AirAsia X Bhd.’s debt-restructuring proposal received more than 95% support from creditors in meetings Friday as the debt-laden budget carrier tries to stay afloat.
The airline received full support from two classes of creditors on its proposed debt restructuring and 97.6% from the third group, it said in separate statements to the Malaysian stock exchange. AirAsia X needed at least 75% support from each class of creditors, which include Airbus SE, BOC Aviation Ltd. and Rolls-Royce Holdings Plc.
As part of the deal, Airbus has agreed to reduce AirAsia X’s orders to 15 A330neos and 20 A321XRLs, an AirAsia X spokesperson said. The airline was the world’s biggest customer for the wide-body A330neo, with 78 on order, according to the French planemaker’s website. It also had an order for 30 of the narrow-body A321XRL jets.
Shares of AirAsia X jumped as much as 33%. Airbus said in a statement that this is “another example of how we have worked with customers to find solutions to adapt to the impact of the pandemic.”
AirAsia X, part of AirAsia Group Bhd., Southeast Asia’s second-biggest low-cost carrier, embarked on the restructuring last year as Covid-19 wiped out travel demand and thousands of planes were grounded globally. With the creditor agreement, which will take the airline’s gearing levels to zero and allow it to start with a clean slate, AirAsia X is betting its financials will improve as countries in Asia start to reopen to travel.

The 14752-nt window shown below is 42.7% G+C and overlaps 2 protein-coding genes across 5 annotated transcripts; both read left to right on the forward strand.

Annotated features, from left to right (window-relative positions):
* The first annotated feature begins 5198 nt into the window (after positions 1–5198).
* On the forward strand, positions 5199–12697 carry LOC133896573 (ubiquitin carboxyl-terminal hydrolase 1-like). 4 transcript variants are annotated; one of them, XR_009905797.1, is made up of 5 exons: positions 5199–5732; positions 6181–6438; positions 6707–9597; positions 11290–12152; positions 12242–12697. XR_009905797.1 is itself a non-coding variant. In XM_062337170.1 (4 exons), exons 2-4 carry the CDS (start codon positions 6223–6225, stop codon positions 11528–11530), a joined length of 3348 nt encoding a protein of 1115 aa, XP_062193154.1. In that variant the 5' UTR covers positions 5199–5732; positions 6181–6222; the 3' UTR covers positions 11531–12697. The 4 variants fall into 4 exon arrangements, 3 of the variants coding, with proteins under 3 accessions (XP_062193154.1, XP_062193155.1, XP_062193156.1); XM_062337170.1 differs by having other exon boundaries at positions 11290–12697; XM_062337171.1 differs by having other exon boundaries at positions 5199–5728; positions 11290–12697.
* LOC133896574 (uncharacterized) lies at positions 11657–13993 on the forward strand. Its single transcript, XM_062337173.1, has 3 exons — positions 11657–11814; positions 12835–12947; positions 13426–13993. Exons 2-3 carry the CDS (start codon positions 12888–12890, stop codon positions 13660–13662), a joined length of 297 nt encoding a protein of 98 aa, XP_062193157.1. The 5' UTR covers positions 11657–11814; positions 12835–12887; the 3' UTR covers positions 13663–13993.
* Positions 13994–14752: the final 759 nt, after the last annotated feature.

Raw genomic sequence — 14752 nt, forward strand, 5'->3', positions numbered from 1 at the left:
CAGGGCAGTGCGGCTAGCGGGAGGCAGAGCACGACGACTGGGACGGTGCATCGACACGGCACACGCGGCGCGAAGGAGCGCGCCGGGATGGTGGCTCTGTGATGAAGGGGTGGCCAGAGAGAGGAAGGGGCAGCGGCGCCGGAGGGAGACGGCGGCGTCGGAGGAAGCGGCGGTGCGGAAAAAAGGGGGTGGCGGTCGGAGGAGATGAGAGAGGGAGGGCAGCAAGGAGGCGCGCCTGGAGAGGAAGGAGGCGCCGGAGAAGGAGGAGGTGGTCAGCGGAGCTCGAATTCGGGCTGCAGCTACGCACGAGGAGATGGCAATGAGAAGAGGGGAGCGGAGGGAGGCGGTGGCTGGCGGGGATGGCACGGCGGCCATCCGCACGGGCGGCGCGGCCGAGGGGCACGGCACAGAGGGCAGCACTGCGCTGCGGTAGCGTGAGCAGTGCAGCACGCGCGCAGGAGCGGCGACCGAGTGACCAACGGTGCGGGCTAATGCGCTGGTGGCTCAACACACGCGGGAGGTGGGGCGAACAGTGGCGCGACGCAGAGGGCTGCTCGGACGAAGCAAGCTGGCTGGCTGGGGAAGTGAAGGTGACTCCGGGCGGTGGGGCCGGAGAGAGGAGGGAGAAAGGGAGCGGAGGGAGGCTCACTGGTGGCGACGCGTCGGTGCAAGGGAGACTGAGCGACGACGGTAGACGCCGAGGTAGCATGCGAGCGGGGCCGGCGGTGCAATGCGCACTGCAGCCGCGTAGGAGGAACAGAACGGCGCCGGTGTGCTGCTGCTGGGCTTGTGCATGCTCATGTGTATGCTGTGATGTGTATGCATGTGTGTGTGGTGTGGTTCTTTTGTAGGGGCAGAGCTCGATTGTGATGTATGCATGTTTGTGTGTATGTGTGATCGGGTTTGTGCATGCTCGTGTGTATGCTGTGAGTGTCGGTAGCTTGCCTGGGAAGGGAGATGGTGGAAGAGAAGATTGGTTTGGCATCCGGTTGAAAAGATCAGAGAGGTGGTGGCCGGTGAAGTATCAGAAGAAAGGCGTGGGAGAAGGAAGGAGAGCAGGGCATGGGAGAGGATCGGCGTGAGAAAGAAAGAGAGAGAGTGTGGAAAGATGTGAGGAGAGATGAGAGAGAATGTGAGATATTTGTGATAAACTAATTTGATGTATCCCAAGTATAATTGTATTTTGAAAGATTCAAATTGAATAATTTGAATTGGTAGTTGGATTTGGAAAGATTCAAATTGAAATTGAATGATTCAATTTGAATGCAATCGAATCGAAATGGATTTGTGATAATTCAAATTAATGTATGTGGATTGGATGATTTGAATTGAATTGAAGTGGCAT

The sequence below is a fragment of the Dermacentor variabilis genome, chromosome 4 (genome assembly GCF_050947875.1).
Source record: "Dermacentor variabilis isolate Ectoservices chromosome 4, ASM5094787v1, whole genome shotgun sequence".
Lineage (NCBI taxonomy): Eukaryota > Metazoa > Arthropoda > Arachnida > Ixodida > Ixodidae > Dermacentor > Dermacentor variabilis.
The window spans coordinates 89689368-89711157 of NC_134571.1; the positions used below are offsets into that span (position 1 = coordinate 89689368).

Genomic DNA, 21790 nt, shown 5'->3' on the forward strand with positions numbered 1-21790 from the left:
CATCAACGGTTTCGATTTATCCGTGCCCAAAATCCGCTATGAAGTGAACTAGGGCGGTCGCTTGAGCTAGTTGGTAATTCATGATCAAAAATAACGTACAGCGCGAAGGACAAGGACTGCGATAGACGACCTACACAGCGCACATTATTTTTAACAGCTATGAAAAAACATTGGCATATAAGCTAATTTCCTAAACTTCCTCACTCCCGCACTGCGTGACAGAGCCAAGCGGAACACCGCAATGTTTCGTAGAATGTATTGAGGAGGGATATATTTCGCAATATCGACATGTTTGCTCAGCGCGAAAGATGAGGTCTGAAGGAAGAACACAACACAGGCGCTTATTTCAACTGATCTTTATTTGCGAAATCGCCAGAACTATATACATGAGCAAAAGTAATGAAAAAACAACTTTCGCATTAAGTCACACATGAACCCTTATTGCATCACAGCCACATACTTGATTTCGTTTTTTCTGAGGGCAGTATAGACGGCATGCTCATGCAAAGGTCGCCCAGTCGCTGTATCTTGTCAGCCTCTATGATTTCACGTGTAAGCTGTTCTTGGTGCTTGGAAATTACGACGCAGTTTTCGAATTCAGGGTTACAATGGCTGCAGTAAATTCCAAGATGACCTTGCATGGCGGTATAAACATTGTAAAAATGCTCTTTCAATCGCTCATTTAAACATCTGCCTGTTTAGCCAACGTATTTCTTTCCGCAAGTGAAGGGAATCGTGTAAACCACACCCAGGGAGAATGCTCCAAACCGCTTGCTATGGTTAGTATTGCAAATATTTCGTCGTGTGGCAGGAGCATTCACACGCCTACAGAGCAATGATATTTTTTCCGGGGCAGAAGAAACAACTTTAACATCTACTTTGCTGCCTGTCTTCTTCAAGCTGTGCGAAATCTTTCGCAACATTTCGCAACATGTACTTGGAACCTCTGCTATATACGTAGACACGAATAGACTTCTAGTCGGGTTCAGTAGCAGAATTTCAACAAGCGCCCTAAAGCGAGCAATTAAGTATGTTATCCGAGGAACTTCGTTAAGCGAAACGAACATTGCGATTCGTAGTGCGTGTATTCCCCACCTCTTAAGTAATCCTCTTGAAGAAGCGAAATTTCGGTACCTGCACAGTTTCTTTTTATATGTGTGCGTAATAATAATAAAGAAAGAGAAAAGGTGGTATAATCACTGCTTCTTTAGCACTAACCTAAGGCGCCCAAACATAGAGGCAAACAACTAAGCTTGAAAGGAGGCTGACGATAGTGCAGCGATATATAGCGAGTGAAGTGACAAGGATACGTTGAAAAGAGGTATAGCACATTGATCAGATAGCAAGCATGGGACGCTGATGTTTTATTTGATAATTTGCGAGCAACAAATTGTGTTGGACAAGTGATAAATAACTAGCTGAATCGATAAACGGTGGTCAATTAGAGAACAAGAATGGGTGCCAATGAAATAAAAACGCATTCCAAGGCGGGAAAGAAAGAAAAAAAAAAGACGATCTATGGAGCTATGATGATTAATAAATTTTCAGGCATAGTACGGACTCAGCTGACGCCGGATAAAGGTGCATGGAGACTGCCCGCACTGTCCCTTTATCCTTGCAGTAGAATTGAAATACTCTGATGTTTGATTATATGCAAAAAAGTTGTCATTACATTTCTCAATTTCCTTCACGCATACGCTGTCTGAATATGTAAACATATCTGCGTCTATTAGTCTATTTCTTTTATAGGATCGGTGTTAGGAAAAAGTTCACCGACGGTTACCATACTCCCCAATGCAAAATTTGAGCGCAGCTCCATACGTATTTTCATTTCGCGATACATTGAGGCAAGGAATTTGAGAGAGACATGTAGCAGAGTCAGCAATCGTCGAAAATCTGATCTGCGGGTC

AirAsia X recently offered to pay creditors 0.5% of the more than $8 billion total debt they’re owed and terminate all existing contracts. That would help it avoid a delisting from the Malaysian stock exchange after being officially categorized as a financially distressed company.
The carrier was declared financially distressed late last month after its auditor Ernst & Young issued a disclaimer of opinion about its financial results for the 18-month period ended June. The accounting firm cited threats that cast “significant doubt” on AirAsia X continuing as a going concern. AirAsia X said it has a year to recast its finances.
The airline was already struggling before the pandemic, posting losses for six out of seven quarters through December 2019. It reported a net loss of 24.6 billion ringgit ($5.9 billion) for the three months ended June 30, with sales of 72.3 million ringgit.
AAX says it will give travel credits to passengers affected by its debt restructuring